Plants Vs Zombies: Garden Warfare 2
PC, PS4, Xbox One
PopCap’s second foray into arena shooters fulfils many of the requirements that a dutiful sequel should. It’s certainly bigger, introducing new modes, characters and an open-world hub area. And it’s discernibly louder, too, with an expanded arsenal of organic and undead ordnance. But like creeping knotweed stubbornly resisting treatment, many of the original Garden Warfare’s problems remain.
But problems aren’t the only thing to be carried over. The first game’s penchant for gorgeous visuals and its easy charm are very much intact. And you can also import all of the character variants that took so long to earn the first time around – a welcome headstart given the glacial pace of individually levelling up characters here, and the not-inconsiderable task of collecting all the available variants by buying blind sticker packs in the returning between-round metagame.
Buying stickers also constitutes one of the many activities available to you in the hub world (though here they’re accessed via vending machines dotted about the place). The large area is split into plant- and zombiecontrolled sections (each home to a walled-off base of operations that provides access to the game’s various modes) separated by a contested no-man’s land in the middle. There are plenty of hidden areas to explore, loot-filled chests to find and even some distracting minigames – shooting at gnomes on a pirate ship proves particularly enjoyable.
The hub area also serves as one of the locations for the newly introduced singleplayer campaign. That title is something of a misnomer, since missions (which are handed out by a variety of characters you unlock along the way) are predominantly made up of quickly tedious fetch quests and a diluted, single-location take on the tower defence Garden Ops mode, both of which are wholly unsatisfying when played alone.
Fortunately, the online multiplayer component of the game is far more successfully fleshed out. The lumbering undead now have their own equivalent of Garden Ops: Graveyard Ops, while the plants get to go on the offensive in their version of Gardens & Graveyards, called Herbal Assault. While both are little more than reskins, the ability to play two of the game’s better modes as either side is welcome. Beyond this, not much has changed in the rotation.
The character roster gets a more thorough overhaul, introducing six new classes. On the plants’ side, Kernel Corn brings ranged devastation, wielding machine cobs, a timed bomb and the ability to call in airstrikes, while Citron is a six-legged citrus tank with a sci-fi shield, a powerful beam weapon and the option to fold into a Samus-style ball, which can also boost into enemies. Finally, Rose brings some debuffing options to the battlefield, slowing enemies’ movements to a crawl or transforming them into goats.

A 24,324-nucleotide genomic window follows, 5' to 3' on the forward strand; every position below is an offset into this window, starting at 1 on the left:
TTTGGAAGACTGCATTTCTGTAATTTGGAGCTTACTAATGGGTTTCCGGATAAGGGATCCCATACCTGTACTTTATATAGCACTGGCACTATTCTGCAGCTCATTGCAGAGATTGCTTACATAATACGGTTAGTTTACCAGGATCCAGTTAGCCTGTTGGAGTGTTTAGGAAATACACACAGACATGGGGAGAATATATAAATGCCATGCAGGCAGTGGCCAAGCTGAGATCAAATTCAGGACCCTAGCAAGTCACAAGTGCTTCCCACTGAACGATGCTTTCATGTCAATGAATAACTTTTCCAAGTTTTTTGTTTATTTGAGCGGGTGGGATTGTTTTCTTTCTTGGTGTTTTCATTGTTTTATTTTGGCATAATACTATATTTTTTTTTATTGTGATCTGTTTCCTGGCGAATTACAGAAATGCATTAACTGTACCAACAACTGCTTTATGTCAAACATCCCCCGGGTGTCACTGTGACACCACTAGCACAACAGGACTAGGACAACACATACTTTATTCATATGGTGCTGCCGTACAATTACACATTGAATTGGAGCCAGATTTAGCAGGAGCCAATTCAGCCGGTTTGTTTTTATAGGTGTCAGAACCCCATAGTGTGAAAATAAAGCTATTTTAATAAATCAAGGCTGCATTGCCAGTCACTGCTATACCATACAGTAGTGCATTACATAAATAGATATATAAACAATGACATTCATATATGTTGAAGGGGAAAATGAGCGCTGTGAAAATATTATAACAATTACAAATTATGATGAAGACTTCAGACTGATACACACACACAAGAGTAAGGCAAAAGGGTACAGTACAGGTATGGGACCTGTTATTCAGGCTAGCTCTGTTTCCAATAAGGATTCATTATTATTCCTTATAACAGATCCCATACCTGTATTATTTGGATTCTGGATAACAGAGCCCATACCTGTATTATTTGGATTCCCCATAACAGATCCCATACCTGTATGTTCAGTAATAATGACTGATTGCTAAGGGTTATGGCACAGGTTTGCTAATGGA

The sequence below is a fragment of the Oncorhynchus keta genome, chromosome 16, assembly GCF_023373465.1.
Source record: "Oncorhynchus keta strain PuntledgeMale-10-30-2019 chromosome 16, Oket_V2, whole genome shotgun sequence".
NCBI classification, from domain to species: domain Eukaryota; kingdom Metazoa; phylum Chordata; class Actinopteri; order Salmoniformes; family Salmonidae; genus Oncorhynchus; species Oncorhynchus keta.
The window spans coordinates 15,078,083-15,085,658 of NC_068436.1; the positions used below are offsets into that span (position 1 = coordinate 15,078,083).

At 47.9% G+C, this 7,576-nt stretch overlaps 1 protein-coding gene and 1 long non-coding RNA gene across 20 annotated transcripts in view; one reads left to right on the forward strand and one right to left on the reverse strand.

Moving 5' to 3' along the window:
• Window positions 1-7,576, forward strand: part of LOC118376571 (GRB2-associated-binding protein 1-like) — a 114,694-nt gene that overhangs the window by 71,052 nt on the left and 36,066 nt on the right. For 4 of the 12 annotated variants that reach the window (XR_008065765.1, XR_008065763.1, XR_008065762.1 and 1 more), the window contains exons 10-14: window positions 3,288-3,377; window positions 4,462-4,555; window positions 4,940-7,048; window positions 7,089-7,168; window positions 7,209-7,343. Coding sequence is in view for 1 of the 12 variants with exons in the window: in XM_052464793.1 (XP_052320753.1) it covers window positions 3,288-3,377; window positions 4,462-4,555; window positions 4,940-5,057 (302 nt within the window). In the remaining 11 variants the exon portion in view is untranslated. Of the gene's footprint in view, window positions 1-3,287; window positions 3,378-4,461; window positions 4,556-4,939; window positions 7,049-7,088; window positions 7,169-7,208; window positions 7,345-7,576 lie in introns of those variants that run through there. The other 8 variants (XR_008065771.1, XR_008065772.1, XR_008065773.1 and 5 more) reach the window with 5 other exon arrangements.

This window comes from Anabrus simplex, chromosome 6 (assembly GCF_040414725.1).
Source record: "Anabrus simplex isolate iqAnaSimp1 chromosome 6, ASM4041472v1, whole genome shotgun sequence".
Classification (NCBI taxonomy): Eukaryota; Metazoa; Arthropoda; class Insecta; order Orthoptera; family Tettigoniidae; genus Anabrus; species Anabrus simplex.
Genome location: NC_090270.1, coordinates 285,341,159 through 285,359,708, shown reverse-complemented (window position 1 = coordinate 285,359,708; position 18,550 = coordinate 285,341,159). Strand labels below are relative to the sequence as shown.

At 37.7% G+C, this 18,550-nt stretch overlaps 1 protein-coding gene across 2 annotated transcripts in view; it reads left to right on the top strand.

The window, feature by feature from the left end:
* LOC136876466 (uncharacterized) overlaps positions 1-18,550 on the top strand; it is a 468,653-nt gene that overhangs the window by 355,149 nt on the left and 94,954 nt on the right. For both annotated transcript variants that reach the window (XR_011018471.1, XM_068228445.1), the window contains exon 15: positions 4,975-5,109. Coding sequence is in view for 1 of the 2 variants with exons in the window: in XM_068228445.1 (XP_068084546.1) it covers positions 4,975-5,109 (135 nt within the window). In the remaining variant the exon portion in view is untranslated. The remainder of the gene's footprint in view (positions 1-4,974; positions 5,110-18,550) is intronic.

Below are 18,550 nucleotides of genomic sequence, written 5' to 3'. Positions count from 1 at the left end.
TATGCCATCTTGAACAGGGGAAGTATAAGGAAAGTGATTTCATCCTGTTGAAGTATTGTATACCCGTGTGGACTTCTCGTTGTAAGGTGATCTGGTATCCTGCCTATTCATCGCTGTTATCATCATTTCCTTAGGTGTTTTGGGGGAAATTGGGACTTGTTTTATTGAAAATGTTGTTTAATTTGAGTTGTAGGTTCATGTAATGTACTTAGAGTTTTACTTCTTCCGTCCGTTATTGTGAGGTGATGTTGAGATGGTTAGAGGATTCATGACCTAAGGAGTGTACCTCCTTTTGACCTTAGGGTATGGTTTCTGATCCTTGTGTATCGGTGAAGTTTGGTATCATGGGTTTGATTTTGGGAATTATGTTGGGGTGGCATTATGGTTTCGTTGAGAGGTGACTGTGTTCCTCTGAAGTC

The zombies’ additions are a little harder to classify. Captain Dreadbeard wields both a sniper weapon and a shotgun, he can become a walking explosive barrel (the potential damage from which decreases the longer you wait to detonate), and he can launch a parrot drone. Super Brainz is far from the boffin his name suggests; instead he’s a caped superhero with a robust health bar, hand lasers and an extensive selection of devastating melee attacks (we quickly learned to dread his arrival while playing as the plants). The third newcomer is Imp, a playable version of the American-football-kit-wearing All-Star zombie’s Imp Punt ability. Imp has a gravity grenade that will suspend enemies in the air for a short time, a powerful all-guns-blazing breakdance that damages any enemies in range, and he can call in a hulking mech to mitigate his diminutive size. Far from overcrowding things, the new additions mean that both sides now feel better balanced, and there’s almost always an effective retort available when you pick your next character after death. The preexisting roster retain the abilities they had in the first game, but all have benefited from a facelift as part of the overhauled visuals. PopCap’s beguiling art direction continues but there’s significantly more detail in the stages and a sometimes overwhelming amount of colour and lighting effects onscreen as busy encounters explode into muddled firework displays.
But getting into the thick of battle continues to be a laborious task – depending on who you’re playing as. Characters move with unappealing lethargy by default, faster travel reserved as a cooldown-limited special ability for certain plants and zombies. It’s not so much of a problem when you’re at the centre of the action, but slowly making your way back across the large levels after dying can prove frustrating – especially since there’s no option to spawn on teammates. One map is set in a segmented theme park where the areas are linked by teleports, and we found ourselves spending minutes chasing the fight.
But a more significant problem is the lack of satisfying feedback from firing weapons or killing opponents – weapons feel light and disconnected, combat never quite thumping like it should. As a result, the accompanying selection of forthright audio cues come across as if they were added to cover the shortfall in weapon feel, rather than bolster it.
While these issues frustrate, Garden Warfare 2 isn’t trying to compete with the likes of Battlefield or Call Of Duty, but instead offers an alternative, lighthearted take on a genre that can often feel po-faced. In that respect it certainly succeeds, and PopCap has built on its predecessor’s co-op-focused strengths. But, as with tending to a real garden, not everyone will have the patience required to persevere.